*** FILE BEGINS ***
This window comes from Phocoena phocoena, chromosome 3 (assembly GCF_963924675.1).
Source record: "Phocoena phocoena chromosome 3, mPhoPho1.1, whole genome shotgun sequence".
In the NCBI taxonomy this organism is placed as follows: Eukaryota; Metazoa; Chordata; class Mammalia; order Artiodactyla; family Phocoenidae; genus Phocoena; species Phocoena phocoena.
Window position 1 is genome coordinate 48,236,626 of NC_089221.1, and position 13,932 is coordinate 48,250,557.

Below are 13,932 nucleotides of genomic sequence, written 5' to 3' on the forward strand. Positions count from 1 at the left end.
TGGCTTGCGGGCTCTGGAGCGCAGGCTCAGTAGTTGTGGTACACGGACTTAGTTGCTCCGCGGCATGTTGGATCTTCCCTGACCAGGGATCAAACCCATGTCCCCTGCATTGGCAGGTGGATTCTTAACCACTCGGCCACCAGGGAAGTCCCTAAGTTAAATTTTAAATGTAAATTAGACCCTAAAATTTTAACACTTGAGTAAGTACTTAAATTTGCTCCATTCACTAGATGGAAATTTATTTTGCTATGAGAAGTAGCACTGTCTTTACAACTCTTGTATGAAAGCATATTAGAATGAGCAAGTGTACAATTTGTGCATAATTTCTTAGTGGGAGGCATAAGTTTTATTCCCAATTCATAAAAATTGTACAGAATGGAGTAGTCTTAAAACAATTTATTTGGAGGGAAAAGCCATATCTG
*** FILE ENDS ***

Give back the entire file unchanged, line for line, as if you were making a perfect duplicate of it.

This window comes from Phocoena phocoena, chromosome 3 (assembly GCF_963924675.1).
Source record: "Phocoena phocoena chromosome 3, mPhoPho1.1, whole genome shotgun sequence".
In the NCBI taxonomy this organism is placed as follows: Eukaryota; Metazoa; Chordata; class Mammalia; order Artiodactyla; family Phocoenidae; genus Phocoena; species Phocoena phocoena.
Window position 1 is genome coordinate 48,236,626 of NC_089221.1, and position 13,932 is coordinate 48,250,557.

Below are 13,932 nucleotides of genomic sequence, written 5' to 3' on the forward strand. Positions count from 1 at the left end.
TGGCTTGCGGGCTCTGGAGCGCAGGCTCAGTAGTTGTGGTACACGGACTTAGTTGCTCCGCGGCATGTTGGATCTTCCCTGACCAGGGATCAAACCCATGTCCCCTGCATTGGCAGGTGGATTCTTAACCACTCGGCCACCAGGGAAGTCCCTAAGTTAAATTTTAAATGTAAATTAGACCCTAAAATTTTAACACTTGAGTAAGTACTTAAATTTGCTCCATTCACTAGATGGAAATTTATTTTGCTATGAGAAGTAGCACTGTCTTTACAACTCTTGTATGAAAGCATATTAGAATGAGCAAGTGTACAATTTGTGCATAATTTCTTAGTGGGAGGCATAAGTTTTATTCCCAATTCATAAAAATTGTACAGAATGGAGTAGTCTTAAAACAATTTATTTGGAGGGAAAAGCCATATCTG